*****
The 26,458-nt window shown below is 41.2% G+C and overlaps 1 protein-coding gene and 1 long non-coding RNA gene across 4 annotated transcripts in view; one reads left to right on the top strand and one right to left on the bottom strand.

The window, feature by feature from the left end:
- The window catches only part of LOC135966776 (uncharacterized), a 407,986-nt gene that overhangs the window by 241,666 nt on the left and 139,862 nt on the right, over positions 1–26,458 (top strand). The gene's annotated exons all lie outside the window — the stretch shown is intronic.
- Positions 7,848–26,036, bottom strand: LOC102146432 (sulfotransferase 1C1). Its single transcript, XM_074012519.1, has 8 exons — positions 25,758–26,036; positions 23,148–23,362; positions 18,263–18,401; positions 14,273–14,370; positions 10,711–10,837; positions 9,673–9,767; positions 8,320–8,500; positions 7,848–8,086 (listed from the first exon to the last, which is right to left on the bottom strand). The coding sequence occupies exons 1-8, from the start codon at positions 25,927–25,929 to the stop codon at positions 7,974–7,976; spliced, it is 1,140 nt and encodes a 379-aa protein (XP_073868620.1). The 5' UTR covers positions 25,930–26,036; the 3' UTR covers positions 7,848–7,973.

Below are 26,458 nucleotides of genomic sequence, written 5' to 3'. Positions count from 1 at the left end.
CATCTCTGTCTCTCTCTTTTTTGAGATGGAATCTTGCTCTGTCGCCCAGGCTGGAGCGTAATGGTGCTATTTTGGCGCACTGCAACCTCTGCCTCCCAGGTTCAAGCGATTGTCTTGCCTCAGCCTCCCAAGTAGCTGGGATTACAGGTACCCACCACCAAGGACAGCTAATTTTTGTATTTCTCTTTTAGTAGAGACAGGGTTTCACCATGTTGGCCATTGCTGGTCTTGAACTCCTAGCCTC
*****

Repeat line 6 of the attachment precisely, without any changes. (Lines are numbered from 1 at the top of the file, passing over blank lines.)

CATCTCTGTCTCTCTCTTTTTTGAGATGGAATCTTGCTCTGTCGCCCAGGCTGGAGCGTAATGGTGCTATTTTGGCGCACTGCAACCTCTGCCTCCCAGGTTCAAGCGATTGTCTTGCCTCAGCCTCCCAAGTAGCTGGGATTACAGGTACCCACCACCAAGGACAGCTAATTTTTGTATTTCTCTTTTAGTAGAGACAGGGTTTCACCATGTTGGCCATTGCTGGTCTTGAACTCCTAGCCTC